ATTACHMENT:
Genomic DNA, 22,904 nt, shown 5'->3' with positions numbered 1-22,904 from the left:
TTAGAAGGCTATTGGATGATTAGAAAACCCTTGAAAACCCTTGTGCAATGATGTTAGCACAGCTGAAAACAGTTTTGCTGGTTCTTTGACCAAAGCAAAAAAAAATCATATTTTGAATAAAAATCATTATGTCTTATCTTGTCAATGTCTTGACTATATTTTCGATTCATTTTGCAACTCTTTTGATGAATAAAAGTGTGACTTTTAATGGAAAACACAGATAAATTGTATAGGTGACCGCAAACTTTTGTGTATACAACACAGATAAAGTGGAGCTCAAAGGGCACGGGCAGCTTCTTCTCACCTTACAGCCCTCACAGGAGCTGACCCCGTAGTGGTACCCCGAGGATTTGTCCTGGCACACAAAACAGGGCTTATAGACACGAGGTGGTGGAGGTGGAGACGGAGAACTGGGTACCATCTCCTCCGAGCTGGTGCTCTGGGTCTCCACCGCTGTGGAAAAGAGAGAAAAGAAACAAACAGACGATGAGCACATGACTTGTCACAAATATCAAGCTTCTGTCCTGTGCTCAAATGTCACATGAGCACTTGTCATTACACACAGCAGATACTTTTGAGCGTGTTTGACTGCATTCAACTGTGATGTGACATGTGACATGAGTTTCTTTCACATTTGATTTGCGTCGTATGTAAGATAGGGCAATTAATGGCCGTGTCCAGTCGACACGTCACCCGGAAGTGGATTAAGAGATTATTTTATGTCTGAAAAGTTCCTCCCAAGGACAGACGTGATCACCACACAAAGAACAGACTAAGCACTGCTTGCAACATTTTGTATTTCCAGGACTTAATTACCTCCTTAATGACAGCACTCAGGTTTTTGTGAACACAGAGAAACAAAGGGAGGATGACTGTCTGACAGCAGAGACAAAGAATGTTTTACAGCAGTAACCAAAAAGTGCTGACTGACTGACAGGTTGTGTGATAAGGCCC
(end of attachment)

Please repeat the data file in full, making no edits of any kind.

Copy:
Genomic DNA, 22,904 nt, shown 5'->3' with positions numbered 1-22,904 from the left:
TTAGAAGGCTATTGGATGATTAGAAAACCCTTGAAAACCCTTGTGCAATGATGTTAGCACAGCTGAAAACAGTTTTGCTGGTTCTTTGACCAAAGCAAAAAAAAATCATATTTTGAATAAAAATCATTATGTCTTATCTTGTCAATGTCTTGACTATATTTTCGATTCATTTTGCAACTCTTTTGATGAATAAAAGTGTGACTTTTAATGGAAAACACAGATAAATTGTATAGGTGACCGCAAACTTTTGTGTATACAACACAGATAAAGTGGAGCTCAAAGGGCACGGGCAGCTTCTTCTCACCTTACAGCCCTCACAGGAGCTGACCCCGTAGTGGTACCCCGAGGATTTGTCCTGGCACACAAAACAGGGCTTATAGACACGAGGTGGTGGAGGTGGAGACGGAGAACTGGGTACCATCTCCTCCGAGCTGGTGCTCTGGGTCTCCACCGCTGTGGAAAAGAGAGAAAAGAAACAAACAGACGATGAGCACATGACTTGTCACAAATATCAAGCTTCTGTCCTGTGCTCAAATGTCACATGAGCACTTGTCATTACACACAGCAGATACTTTTGAGCGTGTTTGACTGCATTCAACTGTGATGTGACATGTGACATGAGTTTCTTTCACATTTGATTTGCGTCGTATGTAAGATAGGGCAATTAATGGCCGTGTCCAGTCGACACGTCACCCGGAAGTGGATTAAGAGATTATTTTATGTCTGAAAAGTTCCTCCCAAGGACAGACGTGATCACCACACAAAGAACAGACTAAGCACTGCTTGCAACATTTTGTATTTCCAGGACTTAATTACCTCCTTAATGACAGCACTCAGGTTTTTGTGAACACAGAGAAACAAAGGGAGGATGACTGTCTGACAGCAGAGACAAAGAATGTTTTACAGCAGTAACCAAAAAGTGCTGACTGACTGACAGGTTGTGTGATAAGGCCC